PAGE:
An interpretive plan is a detailed profile either for a whole site – e. g. a protected area, a museum, a zoo or a botanical garden (interpretive master plan) – or selectively for an essential element of it – e. g. a visitor center, a permanent exhibition or a self-guided trail.

The following elements typically come into operation when developing our interpretive plans:

1. Workshop

We recommend to begin the development of an interpretive plan with our introductory planning workshop for interpretive design (link).

The venue is chosen with the client. If time is too restricted we also offer a short oral presentation of our conceptual approach instead.

The content of the workshop does not primarily focus on concrete results for the project. Rather the participants learn a shared methodology for the actual work on the interpretive plan.

Of course we strive to design the practical exercises as project-specific as possible. However, we know from experience that the likelihood of developing actual plans during an introductory workshop is small.

Furthermore, the introductory workshop offers your staff a step-by-step understanding of the later interpretive plan. It gives them a shared understanding of the interpretation and is amongst other things the foundation for process oriented evaluations and improvements in the future.

2. Planning Team

After the workshop at the latest the client should nominate a team of representatives for the site (ideally 3-4 in total). This team clarifies conceptual issues and ensures the accuracy of informational content. Ideally such a team consists of both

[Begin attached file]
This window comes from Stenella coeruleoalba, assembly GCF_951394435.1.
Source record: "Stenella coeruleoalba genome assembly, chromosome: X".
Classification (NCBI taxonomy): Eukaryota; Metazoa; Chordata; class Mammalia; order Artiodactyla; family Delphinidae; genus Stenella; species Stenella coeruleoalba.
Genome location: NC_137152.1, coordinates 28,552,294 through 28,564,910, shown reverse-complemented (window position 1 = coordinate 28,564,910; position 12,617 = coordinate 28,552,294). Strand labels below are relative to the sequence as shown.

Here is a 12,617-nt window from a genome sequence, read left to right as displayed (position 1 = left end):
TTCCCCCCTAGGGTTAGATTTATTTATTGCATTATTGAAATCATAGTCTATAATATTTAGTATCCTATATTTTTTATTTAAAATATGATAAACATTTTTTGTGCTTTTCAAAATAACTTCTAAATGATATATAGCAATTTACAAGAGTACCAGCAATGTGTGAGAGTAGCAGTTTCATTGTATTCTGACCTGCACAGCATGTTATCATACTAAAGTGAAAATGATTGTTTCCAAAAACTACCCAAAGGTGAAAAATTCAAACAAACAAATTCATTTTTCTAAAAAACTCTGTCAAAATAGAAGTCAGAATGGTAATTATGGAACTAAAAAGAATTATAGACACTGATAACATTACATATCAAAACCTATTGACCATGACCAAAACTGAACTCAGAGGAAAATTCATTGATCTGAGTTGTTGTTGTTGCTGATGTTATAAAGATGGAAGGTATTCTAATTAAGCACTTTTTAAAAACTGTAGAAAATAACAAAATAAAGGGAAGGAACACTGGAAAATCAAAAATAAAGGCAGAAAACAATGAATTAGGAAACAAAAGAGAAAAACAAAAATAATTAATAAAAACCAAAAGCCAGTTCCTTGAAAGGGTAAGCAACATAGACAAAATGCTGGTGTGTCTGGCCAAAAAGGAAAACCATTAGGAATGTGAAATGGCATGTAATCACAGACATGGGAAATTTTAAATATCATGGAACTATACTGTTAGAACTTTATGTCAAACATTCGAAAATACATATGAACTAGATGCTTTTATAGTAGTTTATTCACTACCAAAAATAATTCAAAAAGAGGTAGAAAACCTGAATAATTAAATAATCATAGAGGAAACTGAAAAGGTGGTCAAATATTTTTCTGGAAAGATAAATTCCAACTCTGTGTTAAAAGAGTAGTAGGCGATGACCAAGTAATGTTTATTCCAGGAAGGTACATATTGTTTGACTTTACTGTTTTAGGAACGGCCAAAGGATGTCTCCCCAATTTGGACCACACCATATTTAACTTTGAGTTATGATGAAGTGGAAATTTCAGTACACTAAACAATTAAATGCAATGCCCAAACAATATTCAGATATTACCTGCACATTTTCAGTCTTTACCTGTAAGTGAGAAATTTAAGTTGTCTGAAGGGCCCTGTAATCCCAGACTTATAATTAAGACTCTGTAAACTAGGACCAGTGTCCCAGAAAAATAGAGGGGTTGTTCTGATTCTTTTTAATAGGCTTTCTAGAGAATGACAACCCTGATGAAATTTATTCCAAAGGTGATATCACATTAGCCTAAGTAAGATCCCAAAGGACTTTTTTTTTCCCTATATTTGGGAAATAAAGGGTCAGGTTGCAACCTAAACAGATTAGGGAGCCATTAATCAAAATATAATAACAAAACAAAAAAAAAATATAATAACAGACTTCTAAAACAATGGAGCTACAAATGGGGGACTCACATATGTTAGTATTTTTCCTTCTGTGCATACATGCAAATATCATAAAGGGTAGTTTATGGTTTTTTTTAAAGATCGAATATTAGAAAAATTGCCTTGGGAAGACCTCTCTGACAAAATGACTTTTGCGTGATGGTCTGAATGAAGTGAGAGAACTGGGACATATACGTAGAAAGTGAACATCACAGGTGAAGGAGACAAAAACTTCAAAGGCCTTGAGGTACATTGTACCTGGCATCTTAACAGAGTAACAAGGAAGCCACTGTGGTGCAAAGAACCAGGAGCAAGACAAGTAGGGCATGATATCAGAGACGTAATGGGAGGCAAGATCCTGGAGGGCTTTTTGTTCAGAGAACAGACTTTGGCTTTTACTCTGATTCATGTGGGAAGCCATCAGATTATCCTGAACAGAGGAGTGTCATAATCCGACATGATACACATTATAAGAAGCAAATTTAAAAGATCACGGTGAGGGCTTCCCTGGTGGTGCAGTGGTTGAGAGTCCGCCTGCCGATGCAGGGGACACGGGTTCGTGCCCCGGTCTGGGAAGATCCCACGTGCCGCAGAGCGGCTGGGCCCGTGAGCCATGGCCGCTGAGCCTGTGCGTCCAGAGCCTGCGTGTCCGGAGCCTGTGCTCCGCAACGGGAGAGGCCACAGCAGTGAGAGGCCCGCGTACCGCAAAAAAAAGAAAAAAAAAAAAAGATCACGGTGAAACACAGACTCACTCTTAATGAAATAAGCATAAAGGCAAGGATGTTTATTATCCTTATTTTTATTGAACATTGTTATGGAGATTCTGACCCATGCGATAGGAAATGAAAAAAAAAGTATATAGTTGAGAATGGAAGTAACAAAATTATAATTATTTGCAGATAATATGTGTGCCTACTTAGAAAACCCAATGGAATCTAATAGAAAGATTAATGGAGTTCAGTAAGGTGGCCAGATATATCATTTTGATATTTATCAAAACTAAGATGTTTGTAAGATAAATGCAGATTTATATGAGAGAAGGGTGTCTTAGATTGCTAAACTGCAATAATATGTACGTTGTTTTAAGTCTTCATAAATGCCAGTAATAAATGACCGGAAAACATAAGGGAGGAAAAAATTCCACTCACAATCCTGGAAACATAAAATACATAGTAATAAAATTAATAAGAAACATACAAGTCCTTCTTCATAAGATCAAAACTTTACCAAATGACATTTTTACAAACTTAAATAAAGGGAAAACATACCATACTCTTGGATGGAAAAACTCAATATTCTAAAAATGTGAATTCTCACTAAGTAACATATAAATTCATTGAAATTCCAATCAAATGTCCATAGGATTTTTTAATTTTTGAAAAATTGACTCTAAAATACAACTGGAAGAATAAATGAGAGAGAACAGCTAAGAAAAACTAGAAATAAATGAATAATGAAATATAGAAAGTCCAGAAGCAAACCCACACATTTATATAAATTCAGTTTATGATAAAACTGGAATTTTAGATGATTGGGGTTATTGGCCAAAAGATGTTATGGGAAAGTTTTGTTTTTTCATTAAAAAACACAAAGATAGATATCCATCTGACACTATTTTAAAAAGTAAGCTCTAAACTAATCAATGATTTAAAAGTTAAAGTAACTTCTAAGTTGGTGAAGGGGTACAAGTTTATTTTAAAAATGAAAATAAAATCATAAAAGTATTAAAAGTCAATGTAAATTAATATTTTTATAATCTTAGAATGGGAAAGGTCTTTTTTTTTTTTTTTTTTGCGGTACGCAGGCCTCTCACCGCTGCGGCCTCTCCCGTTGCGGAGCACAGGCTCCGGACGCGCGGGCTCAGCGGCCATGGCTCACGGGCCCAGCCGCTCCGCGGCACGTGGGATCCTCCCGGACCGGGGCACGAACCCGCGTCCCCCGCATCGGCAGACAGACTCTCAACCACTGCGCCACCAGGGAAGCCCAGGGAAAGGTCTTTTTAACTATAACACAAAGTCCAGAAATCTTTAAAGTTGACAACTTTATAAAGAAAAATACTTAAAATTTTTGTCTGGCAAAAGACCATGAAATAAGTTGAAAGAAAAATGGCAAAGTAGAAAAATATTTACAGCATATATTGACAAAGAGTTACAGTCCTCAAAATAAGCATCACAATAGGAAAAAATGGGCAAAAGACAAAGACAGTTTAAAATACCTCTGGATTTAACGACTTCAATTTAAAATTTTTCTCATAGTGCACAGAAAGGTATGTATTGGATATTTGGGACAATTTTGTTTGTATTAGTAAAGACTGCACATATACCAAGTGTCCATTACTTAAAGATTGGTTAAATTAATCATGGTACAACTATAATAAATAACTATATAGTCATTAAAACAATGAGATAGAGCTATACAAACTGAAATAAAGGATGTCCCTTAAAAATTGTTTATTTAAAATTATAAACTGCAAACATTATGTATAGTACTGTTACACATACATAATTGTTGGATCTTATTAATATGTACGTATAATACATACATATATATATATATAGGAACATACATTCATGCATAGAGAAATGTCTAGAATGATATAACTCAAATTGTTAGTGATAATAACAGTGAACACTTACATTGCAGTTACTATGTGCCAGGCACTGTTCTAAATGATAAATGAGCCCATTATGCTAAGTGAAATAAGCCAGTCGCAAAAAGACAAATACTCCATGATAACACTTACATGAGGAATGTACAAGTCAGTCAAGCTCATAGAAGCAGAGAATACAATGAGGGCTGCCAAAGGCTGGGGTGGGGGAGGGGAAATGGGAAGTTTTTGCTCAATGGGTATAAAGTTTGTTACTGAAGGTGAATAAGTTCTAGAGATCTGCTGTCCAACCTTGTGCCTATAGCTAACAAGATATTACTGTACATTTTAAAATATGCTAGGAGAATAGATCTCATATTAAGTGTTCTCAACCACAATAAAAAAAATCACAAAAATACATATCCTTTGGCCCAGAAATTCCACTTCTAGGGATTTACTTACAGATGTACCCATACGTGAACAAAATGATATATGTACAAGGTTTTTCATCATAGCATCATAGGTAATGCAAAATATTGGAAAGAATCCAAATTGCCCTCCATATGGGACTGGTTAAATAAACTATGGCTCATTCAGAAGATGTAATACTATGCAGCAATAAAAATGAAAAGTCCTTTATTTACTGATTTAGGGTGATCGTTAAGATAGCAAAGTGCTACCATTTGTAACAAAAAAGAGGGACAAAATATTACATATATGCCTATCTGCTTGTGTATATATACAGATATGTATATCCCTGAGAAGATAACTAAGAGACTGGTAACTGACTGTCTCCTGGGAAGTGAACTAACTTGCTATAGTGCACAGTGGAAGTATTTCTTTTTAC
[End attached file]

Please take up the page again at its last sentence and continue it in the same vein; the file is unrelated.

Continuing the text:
• representatives who actually conduct the interpretation on site currently and later during operation (practitioners)
  • and representatives of the management who have an overall view of the site in their daily work (management)

Team member willingness and their constant attendance and active participation in the working group is very important. Besides creative ideas an interest in the development of basic structural considerations is of particular relevance.

A time commitment of 2-3 half to whole day meetings is required, in addition to phone, e-mail and mail communication.

3. Analysis

We require 1-3 days for a first general analysis of the field and its features, ideally before the workshop, otherwise afterwards. The support of a staff member with a good knowledge of place and subject matter has proven to be of great value.

4. Planning phase

During the final planning stage attractive, consistent, target-group-oriented experiences are developed. Besides determining meaningful content (‘Why would the visitor want to know this?”) this includes the development of the arrival experience (welcoming, orientation) and the on-site experience (esp. message, image, organizers, tools).

Everything is always carried out with the intended experience in mind.

On-site work includes the workshop, analysis, team meetings, and if applicable further, team independent, focused research.

5. Evaluation (Test Stage)

After an agreement on the central elements of the interpretive plan these are visualized (e.g. as a mock-up or illustration) and if desired are presented to potential visitors for feedback.

The exact evaluation tools (e.g. questionnaire, focus groups or interviews) have to be agreed upon between client and contractor.

6. Presentation

The number of requested final presentations and of people participating in the presentation, without being members of the planning team, should be communicated to us at least two weeks in advance to allow for adequate preparation.

7. Final Report

The interpretive plan consists of

  • a detailed introduction and explanation of the contents
  • illustrated recommendations for implementation, as well as
  • possible architectural (interior) design work
  • cost estimate for the entire project.

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